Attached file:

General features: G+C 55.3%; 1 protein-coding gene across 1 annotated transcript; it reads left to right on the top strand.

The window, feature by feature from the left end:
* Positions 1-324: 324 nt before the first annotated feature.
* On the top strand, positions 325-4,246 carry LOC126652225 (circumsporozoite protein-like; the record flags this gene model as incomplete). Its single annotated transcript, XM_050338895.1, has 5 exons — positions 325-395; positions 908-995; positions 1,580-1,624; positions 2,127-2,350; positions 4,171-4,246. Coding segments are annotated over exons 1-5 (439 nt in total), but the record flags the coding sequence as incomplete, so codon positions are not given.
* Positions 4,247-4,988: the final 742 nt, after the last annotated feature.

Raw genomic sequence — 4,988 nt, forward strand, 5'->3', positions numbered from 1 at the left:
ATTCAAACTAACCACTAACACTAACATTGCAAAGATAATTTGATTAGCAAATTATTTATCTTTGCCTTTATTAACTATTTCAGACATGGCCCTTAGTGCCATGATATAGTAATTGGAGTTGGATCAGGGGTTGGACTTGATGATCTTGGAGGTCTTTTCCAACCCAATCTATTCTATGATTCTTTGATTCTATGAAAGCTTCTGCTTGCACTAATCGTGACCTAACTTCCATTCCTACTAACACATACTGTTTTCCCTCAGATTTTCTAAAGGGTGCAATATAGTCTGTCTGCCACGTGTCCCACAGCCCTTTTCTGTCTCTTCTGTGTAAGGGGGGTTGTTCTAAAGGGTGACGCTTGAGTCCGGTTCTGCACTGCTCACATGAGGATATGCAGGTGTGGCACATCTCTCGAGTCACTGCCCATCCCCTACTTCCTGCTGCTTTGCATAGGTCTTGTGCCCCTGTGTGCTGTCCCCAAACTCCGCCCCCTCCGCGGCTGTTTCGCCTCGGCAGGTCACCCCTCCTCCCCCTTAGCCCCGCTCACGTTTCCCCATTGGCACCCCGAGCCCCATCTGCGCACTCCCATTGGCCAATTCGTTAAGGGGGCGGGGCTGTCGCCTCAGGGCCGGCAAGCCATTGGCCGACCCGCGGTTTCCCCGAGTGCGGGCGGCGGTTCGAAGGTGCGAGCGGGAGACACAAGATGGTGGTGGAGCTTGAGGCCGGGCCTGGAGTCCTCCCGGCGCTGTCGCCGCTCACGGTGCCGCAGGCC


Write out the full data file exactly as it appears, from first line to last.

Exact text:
General features: G+C 55.3%; 1 protein-coding gene across 1 annotated transcript; it reads left to right on the top strand.

The window, feature by feature from the left end:
* Positions 1-324: 324 nt before the first annotated feature.
* On the top strand, positions 325-4,246 carry LOC126652225 (circumsporozoite protein-like; the record flags this gene model as incomplete). Its single annotated transcript, XM_050338895.1, has 5 exons — positions 325-395; positions 908-995; positions 1,580-1,624; positions 2,127-2,350; positions 4,171-4,246. Coding segments are annotated over exons 1-5 (439 nt in total), but the record flags the coding sequence as incomplete, so codon positions are not given.
* Positions 4,247-4,988: the final 742 nt, after the last annotated feature.

Raw genomic sequence — 4,988 nt, forward strand, 5'->3', positions numbered from 1 at the left:
ATTCAAACTAACCACTAACACTAACATTGCAAAGATAATTTGATTAGCAAATTATTTATCTTTGCCTTTATTAACTATTTCAGACATGGCCCTTAGTGCCATGATATAGTAATTGGAGTTGGATCAGGGGTTGGACTTGATGATCTTGGAGGTCTTTTCCAACCCAATCTATTCTATGATTCTTTGATTCTATGAAAGCTTCTGCTTGCACTAATCGTGACCTAACTTCCATTCCTACTAACACATACTGTTTTCCCTCAGATTTTCTAAAGGGTGCAATATAGTCTGTCTGCCACGTGTCCCACAGCCCTTTTCTGTCTCTTCTGTGTAAGGGGGGTTGTTCTAAAGGGTGACGCTTGAGTCCGGTTCTGCACTGCTCACATGAGGATATGCAGGTGTGGCACATCTCTCGAGTCACTGCCCATCCCCTACTTCCTGCTGCTTTGCATAGGTCTTGTGCCCCTGTGTGCTGTCCCCAAACTCCGCCCCCTCCGCGGCTGTTTCGCCTCGGCAGGTCACCCCTCCTCCCCCTTAGCCCCGCTCACGTTTCCCCATTGGCACCCCGAGCCCCATCTGCGCACTCCCATTGGCCAATTCGTTAAGGGGGCGGGGCTGTCGCCTCAGGGCCGGCAAGCCATTGGCCGACCCGCGGTTTCCCCGAGTGCGGGCGGCGGTTCGAAGGTGCGAGCGGGAGACACAAGATGGTGGTGGAGCTTGAGGCCGGGCCTGGAGTCCTCCCGGCGCTGTCGCCGCTCACGGTGCCGCAGGCC